#PlasticCrisis: The 8 Most Polluted Beaches & Coastlines In Asia

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Asia is home to many of the planet’s wonders, including beautiful fine sand beaches and coastlines. However, due to years of plastic pollution, marine litter and waste mismanagement, many of these beaches are no longer as pristine as they once were. In fact, Asia’s coastlines are chocking in waste – the region is now home to many of the world’s most polluted beaches. 

Da Loc Beach, Thanh Hoa Province, Vietnam

Source: Reuters / Kham

Located just south of Hanoi, Da Loc beach in Thanh Hoa province used to be peaceful and clean. But after decades of waste accumulation, this beach is now suffocating under a whole seabed of plastic waste. One of the main reasons for the severity of plastic pollution in this beach is the heavy use of plastic bags by fishermen, who often throw them into the water after a single use. This isn’t just a localised problem in the province, with the whole country suffering from plastic pollution, earning Vietnam the title of the world’s fourth largest producer of plastic waste. 

Chowpatty Beach, Mumbai, India

Source: CNN

Chowpatty Beach in Mumbai is one of India’s most polluted beaches. Just under the foot of Malabar Hill, many locals used to regularly visit the promenade for a break from the bustling city centre. Now, it has been completely transformed into a filthy beach with sand turning black due to oil exposure and garbage that has heavily impacted its marine ecosystem. 

Kuta Beach, Bali, Indonesia

Source: Sonny Tumbelaka / AFP

Bali is a popular tourist destination, but this has had devastating consequences for the island’s beaches. Once a picturesque stretch of blue waters and sparkling sand, Kuta Beach is now dangerously polluted. The pollution doesn’t just come from tourists though- according to locals, strong water currents mean foreign trash can be carried to the shoreline. The pollution is so bad that the island declared a “garbage emergency” in 2017 and authorities sent in workers to cleanup the massive volume of junk landing on its shores daily. 

Juhu Beach, Mumbai, India

Source: Kartik Chandramouli / Mongabay

Juhu is another beach in Mumbai inundated with trash. Despite authorities ordering workers to clear the mounds of garbage littered on the shoreline, the waste just keeps landing back on Juhu Beach. Locals have traditionally enjoyed the destination to hang-out and relax, and hopefully the city’s recent ban on plastic will help to recover the beach for the public.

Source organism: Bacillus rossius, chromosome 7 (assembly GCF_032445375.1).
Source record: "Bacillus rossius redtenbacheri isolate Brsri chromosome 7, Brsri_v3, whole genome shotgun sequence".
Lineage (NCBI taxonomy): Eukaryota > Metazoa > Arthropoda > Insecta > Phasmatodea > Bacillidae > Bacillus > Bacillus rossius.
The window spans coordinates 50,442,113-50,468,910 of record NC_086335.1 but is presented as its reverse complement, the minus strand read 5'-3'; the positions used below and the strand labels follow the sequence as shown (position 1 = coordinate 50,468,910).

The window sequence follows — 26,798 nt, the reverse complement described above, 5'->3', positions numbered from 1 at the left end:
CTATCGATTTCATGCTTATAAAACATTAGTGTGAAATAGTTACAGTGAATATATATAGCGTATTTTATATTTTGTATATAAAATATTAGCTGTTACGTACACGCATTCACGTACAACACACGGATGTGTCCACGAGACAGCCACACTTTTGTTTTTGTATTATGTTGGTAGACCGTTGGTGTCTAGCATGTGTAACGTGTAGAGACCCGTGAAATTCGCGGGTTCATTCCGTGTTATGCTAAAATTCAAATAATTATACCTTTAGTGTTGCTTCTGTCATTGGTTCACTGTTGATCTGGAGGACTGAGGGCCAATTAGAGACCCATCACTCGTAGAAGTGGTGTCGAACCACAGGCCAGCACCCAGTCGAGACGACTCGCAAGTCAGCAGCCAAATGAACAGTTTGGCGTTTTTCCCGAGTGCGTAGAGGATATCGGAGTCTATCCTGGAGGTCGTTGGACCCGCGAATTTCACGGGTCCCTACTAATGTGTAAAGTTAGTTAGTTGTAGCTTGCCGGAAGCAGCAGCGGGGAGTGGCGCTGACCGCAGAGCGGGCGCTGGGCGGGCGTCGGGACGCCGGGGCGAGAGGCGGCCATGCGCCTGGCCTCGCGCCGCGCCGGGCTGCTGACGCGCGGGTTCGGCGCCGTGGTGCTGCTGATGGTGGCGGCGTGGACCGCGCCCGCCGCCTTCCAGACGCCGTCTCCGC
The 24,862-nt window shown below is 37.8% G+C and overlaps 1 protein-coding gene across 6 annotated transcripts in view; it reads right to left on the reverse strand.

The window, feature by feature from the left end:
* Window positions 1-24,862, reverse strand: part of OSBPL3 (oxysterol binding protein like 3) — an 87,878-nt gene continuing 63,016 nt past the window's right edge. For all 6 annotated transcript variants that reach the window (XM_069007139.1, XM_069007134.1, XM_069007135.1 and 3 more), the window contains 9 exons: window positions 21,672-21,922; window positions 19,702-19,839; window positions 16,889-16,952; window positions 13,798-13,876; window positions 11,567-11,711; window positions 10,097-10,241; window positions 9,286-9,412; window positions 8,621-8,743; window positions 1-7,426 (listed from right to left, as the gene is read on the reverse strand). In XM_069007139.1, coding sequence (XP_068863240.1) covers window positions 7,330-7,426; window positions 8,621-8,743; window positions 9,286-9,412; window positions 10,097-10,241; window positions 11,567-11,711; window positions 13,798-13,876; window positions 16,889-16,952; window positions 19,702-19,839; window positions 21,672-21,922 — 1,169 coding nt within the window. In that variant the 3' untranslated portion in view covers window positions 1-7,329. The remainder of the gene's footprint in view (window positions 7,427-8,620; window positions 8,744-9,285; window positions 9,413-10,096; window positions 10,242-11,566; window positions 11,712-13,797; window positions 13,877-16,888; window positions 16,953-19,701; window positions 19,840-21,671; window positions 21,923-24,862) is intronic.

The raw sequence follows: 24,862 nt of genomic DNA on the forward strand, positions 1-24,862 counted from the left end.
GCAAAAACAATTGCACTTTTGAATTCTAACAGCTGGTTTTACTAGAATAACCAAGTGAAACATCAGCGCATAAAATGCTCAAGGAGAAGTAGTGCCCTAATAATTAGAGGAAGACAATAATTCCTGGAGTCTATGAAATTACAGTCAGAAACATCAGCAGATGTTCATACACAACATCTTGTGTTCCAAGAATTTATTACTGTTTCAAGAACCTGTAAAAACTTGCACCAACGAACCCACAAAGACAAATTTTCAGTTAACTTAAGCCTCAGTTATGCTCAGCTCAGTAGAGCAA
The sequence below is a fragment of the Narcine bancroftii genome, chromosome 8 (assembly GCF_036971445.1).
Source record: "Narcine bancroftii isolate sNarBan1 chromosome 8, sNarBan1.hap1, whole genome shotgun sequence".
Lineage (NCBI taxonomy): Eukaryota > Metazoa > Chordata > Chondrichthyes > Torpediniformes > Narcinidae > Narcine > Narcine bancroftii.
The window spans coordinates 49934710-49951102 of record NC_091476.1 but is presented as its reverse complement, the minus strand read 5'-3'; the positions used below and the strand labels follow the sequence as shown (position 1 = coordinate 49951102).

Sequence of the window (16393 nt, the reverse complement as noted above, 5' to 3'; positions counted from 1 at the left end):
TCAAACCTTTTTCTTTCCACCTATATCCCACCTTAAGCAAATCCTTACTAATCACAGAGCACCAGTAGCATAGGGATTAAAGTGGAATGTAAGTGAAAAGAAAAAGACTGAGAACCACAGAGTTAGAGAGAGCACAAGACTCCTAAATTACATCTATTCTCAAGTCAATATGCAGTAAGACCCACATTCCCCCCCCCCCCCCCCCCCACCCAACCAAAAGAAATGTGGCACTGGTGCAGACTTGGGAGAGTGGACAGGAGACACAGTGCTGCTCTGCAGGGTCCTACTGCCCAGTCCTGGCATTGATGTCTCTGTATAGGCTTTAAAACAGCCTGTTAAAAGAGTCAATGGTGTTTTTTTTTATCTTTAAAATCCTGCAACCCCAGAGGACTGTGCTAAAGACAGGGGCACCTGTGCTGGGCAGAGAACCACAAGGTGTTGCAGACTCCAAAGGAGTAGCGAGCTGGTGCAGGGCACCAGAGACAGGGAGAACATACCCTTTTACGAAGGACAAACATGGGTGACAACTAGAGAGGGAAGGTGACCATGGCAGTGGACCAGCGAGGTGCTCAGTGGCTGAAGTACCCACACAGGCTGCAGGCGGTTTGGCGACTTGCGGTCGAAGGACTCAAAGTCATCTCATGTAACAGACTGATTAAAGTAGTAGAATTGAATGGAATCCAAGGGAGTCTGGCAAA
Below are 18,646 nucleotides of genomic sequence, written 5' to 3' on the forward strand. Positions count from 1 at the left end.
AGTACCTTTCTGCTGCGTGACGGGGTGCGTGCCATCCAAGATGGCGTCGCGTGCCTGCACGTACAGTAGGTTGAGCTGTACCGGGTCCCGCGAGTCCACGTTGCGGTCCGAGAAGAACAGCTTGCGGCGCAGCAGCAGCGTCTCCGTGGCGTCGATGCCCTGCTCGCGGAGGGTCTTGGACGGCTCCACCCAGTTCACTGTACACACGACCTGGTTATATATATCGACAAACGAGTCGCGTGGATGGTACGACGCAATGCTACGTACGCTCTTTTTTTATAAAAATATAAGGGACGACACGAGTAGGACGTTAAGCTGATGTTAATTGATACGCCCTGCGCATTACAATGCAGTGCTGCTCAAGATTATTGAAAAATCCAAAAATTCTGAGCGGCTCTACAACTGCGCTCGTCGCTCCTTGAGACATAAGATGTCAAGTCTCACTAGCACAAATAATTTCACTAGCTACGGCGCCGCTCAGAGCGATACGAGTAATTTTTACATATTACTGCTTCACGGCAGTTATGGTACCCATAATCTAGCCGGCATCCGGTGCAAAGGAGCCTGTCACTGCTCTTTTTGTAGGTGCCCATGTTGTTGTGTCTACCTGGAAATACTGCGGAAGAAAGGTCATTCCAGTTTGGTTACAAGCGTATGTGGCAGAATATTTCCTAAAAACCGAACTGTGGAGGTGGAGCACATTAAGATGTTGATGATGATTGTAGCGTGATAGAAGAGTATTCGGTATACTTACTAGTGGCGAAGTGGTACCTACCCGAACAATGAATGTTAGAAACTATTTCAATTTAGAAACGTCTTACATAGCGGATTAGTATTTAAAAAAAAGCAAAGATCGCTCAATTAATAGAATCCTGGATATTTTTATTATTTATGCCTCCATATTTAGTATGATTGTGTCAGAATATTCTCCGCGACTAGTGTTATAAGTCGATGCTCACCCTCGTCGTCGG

Ochheuteal Beach, Shihanoukville, Cambodia

Source: TripAdvisor

The town of Sihanoukville in Cambodia is home to a popular tourist beach called Ochheuteal Beach – better known as “Serendipity Beach”. However, after years of families choosing the destination for their summer vacations and irresponsible littering, the beach is now full of plastic and other waste. Many travellers now recommend going to nearby beaches and avoiding the once “serendipitous” beach.  

Maya Bay, Thailand

Source: AP Photo / picture-alliance / S. Lalit

Due to thousands of tourists swamping in after Hollywood movie The Beach was filmed there, the government took action last year to close Maya Bay until 2021. The bay, part of the famed Koh Phi Phi islands, is popular for its several stunning beaches enclosed by 100 metre tall cliffs on three sides. After being made famous, marine biologists have reported that corals have virtually disappeared and aquatic life is in severely decline with many endangered species. 

Freedom Island, Manila, Philippines

Source: Reuters / Eloisa Lopez

One of the worst beach destinations in Southeast Asia is Freedom Island, located in the shores of Manila Bay. The coastline has been littered with mounds of single-use disposable plastics, many of them produced by companies like Unilever and Nestlé – who have been called out on by local green activists. Between January and May this year, the cleanup of the shore has led to a whopping 100,000 square feet of trash taken away – though there is is still a long way to go to get it back to pre-litter conditions. 

Fujiazhuang Beach, Dalian, China

Source: Irish Times / VCG

Fujiazhuang Beach has the unfortunate (or fortunate depending on how you look at it) reputation for being the most crowded beach in the world, with almost 50,000 people visiting this 500 metre-long beach during peak season. The beach is so packed that there are public service announcements to remind people to stop littering, and even to avoid swimming to prevent diseases from spreading. With that many people crowding on the shore, it is unsurprising that Fujiazhuang is crammed full of plastic and other food packaging waste. 

Lead image courtesy of AfriramPOE / Shutterstock.


  • Sally Ho

    Sally Ho is Green Queen's former resident writer and lead reporter. Passionate about the environment, social issues and health, she is always looking into the latest climate stories in Hong Kong and beyond. A long-time vegan, she also hopes to promote healthy and plant-based lifestyle choices in Asia. Sally has a background in Politics and International Relations from her studies at the London School of Economics and Political Science.

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